The scandal embroiling Rupert Murdoch’s media empire in England has officially jumped the pond, with the FBI now investigating whether journalists working for his scandal-shuttered tabloid News of the World tried to tap phone records of 9/11 victims.
Rep. Peter King (R-N.Y.) called for the investigation after Britain's Daily Mirror newspaper first reported the possible hacking on Monday.
"We're looking into allegations raised by the letter by Peter King yesterday,'' said an FBI source, asking not to be identified.
News Corp. declined to comment on the FBI probe.
The Daily Mirror reported that News of the World journalists tried to pay a city cop to retrieve the private phone records of the victims.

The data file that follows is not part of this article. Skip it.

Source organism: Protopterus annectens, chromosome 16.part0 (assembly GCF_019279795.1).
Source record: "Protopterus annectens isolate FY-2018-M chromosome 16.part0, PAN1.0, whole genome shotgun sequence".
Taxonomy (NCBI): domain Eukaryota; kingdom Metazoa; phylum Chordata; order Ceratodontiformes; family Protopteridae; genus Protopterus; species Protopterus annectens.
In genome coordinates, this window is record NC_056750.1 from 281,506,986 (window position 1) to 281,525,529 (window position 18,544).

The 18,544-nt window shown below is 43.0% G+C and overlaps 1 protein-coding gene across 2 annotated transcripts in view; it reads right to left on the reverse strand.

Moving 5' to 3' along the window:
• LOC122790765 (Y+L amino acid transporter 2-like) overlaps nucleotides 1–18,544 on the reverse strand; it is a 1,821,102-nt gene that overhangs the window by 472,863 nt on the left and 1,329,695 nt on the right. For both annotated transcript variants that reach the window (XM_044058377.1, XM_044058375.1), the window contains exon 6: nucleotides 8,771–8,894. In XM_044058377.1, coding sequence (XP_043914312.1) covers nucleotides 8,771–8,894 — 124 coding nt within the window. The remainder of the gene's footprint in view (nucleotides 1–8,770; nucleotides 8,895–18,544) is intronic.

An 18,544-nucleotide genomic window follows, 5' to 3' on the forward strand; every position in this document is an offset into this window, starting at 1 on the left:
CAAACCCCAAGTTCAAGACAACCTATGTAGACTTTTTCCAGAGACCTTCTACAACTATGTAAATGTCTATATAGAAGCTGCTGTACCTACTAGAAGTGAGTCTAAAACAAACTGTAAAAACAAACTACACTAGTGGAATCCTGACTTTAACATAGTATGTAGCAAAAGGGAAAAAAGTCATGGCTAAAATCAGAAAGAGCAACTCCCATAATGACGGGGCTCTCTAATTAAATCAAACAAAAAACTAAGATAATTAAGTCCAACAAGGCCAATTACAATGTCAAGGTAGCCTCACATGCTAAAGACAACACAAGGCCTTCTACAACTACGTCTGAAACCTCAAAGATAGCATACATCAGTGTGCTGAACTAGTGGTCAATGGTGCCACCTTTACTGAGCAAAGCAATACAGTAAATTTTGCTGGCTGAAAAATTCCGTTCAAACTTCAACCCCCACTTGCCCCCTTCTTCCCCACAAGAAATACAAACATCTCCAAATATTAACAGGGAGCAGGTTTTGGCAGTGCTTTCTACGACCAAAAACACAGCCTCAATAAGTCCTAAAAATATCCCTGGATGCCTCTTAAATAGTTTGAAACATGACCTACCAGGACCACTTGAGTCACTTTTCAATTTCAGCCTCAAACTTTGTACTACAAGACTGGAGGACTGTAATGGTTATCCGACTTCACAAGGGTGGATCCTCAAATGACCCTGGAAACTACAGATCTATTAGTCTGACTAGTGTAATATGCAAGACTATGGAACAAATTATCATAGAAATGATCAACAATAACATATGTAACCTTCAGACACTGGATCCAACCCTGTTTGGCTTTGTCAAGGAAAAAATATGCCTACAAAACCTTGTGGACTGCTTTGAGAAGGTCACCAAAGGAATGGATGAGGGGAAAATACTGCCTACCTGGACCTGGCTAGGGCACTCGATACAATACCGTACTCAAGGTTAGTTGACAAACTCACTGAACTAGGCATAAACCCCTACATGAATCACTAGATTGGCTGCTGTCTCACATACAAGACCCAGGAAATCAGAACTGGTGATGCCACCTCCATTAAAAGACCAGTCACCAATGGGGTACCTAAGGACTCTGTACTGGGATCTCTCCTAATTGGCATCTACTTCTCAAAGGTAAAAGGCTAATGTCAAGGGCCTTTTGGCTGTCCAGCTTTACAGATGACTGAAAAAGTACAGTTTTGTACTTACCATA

The Mirror, citing an unidentified source, said journalists wanted the phone numbers of the dead as well as details of the calls they made and received in the days leading up to the attacks.
“If these allegations are proven true, the conduct would merit felony charges,” King wrote.
The FBI probe comes as Murdoch, 80, and his son and heir-apparent, James Murdoch, reversed their position and agreed to appear before British Parliament to answer questions about hacking scandal.
Still, Murdoch said he thinks the scandal will blow over. In an interview Thursday with The Wall Street Journal, which he owns, Murdoch said his company has handled the crisis "extremely well in every way possible," making just "minor mistakes.